Trustees must take appropriate care in the exercise of their functions. Failure to do so may result in a charge of breach of trust, for which the trustee may be liable.
What Is A Breach Of Trust?
Any act or omission by a trustee which violates the trustee’s fiduciary duties, or which is contrary to the terms of the trust instrument pursuant to which the trustee has been appointed, may constitute a breach of trust.
Action For Breach Of Trust
Any action for breach of trust is taken against the trustee directly. A finding of liability results in a judgment against the trustee in his or its own capacity and any loss occasioned to the trust by virtue of the breach must be made good by the trustee.
The trustee shall be obliged to restore the trust to the position it was in before the breach occurred. This may be achieved by returning such assets as have been lost to the trust. However, where this is not possible, the trustee must financially compensate the trust for the loss.
Even where a breach has not resulted in any loss to the trust, the trustee must nonetheless rectify the breach and is responsible for any and all costs associated with such rectification. Similarly, in circumstances where the breach has resulted in a profit to the trustee, this profit must be surrendered to the trust without delay.
Remedies Available To Beneficiaries
As outlined above, disgruntled beneficiaries may take an action directly against the trustee. However, it may be the case that the trustee is not financially capable of making restitution to the trust. As an alternative, the beneficiaries may take an ‘action in rem’. An action in rem involves the ‘tracing’ of misappropriated trust assets. The beneficiaries must be able to identify and follow the assets as they have moved from hand to hand. An order may be made for the recovery of those assets and their restoration to the trust. It should be noted that such an order shall not be made against a third party who was a bona fide purchaser, unaware of the existence of the trust or any rights the beneficiaries of that trust may have had over the assets acquired.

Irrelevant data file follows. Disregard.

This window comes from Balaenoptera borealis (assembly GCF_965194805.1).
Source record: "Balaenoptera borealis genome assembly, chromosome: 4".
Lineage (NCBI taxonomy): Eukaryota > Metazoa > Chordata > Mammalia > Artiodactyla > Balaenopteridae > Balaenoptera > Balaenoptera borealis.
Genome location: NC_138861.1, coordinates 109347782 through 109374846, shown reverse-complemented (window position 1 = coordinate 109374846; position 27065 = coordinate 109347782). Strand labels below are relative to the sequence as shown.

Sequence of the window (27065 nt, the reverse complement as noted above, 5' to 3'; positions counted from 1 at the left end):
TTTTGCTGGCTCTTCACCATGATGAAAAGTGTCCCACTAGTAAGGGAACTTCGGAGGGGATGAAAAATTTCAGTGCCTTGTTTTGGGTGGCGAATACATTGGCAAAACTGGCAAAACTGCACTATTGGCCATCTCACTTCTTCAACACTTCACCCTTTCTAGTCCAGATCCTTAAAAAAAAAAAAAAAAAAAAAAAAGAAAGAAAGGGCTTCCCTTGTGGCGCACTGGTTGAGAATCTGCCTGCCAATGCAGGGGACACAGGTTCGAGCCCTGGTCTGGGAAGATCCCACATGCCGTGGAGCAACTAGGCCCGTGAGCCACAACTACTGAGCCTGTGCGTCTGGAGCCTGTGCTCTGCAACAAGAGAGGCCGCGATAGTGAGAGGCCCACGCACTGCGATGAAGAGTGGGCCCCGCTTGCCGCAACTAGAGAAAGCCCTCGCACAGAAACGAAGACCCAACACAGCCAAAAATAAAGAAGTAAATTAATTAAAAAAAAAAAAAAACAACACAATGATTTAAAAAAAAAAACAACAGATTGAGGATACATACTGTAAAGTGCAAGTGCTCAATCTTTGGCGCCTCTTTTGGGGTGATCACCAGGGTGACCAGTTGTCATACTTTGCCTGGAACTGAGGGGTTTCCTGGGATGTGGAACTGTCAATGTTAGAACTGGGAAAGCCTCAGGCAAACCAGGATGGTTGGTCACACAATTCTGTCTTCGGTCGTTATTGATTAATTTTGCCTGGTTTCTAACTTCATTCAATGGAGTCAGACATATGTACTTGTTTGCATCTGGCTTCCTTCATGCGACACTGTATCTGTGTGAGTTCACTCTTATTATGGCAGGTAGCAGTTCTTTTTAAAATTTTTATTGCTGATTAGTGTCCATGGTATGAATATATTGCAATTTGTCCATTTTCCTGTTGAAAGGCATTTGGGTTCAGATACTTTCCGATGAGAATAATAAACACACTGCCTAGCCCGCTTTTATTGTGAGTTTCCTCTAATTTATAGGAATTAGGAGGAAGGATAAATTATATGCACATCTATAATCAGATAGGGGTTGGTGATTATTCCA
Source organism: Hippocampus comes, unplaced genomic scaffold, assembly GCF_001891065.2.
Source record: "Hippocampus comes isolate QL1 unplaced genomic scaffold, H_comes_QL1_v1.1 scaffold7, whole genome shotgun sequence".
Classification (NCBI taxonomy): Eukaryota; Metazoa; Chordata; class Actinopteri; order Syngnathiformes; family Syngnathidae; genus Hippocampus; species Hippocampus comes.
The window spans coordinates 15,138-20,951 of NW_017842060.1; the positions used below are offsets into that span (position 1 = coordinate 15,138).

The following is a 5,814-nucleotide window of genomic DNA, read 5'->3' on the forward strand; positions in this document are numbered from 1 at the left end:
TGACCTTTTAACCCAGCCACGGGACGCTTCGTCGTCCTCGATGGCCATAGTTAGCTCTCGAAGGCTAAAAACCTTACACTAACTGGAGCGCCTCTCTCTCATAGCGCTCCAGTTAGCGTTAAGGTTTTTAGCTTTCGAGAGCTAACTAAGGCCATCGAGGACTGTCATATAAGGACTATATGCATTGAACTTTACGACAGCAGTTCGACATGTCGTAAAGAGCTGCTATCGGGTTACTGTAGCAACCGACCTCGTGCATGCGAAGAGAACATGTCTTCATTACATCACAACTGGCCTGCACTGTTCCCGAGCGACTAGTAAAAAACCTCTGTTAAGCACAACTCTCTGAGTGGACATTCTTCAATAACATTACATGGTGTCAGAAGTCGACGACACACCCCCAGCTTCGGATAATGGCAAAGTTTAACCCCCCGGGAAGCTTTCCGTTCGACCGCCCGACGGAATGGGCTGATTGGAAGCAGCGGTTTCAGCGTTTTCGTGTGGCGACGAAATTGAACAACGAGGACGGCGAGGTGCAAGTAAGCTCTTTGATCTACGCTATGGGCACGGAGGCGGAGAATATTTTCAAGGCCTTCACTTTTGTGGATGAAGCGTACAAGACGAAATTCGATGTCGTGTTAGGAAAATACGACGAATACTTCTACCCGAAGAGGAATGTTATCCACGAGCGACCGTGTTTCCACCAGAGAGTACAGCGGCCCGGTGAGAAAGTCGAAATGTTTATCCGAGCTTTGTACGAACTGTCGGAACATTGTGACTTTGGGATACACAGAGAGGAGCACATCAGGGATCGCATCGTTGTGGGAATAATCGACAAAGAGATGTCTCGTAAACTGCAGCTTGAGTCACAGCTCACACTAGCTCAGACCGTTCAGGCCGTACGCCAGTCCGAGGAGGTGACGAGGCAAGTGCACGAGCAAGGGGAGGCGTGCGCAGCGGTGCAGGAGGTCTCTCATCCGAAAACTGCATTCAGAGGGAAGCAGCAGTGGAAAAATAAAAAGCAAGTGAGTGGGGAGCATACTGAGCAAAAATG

Avoiding Liability For Breach Of Trust
A trustee may avoid liability for breach of trust in certain circumstances, for example;
A beneficiary who consents to or affirms a breach of trust is precluded from subsequently taking an action against the trustee on foot of that breach;
The trust deed may contain ‘exculpatory’ provisions reducing or indeed eliminating trustee liability; and
The Statute of Limitations may prevent a beneficiary from taking an action due to the passage of time.
Advice for Trustees
It is clear that consequences for a trustee acting in breach of trust are significant. To avoid a breach of trust arising, care should be taken to carefully review, understand and comply with the terms of the trust instrument and the fiduciary duties imposed by law.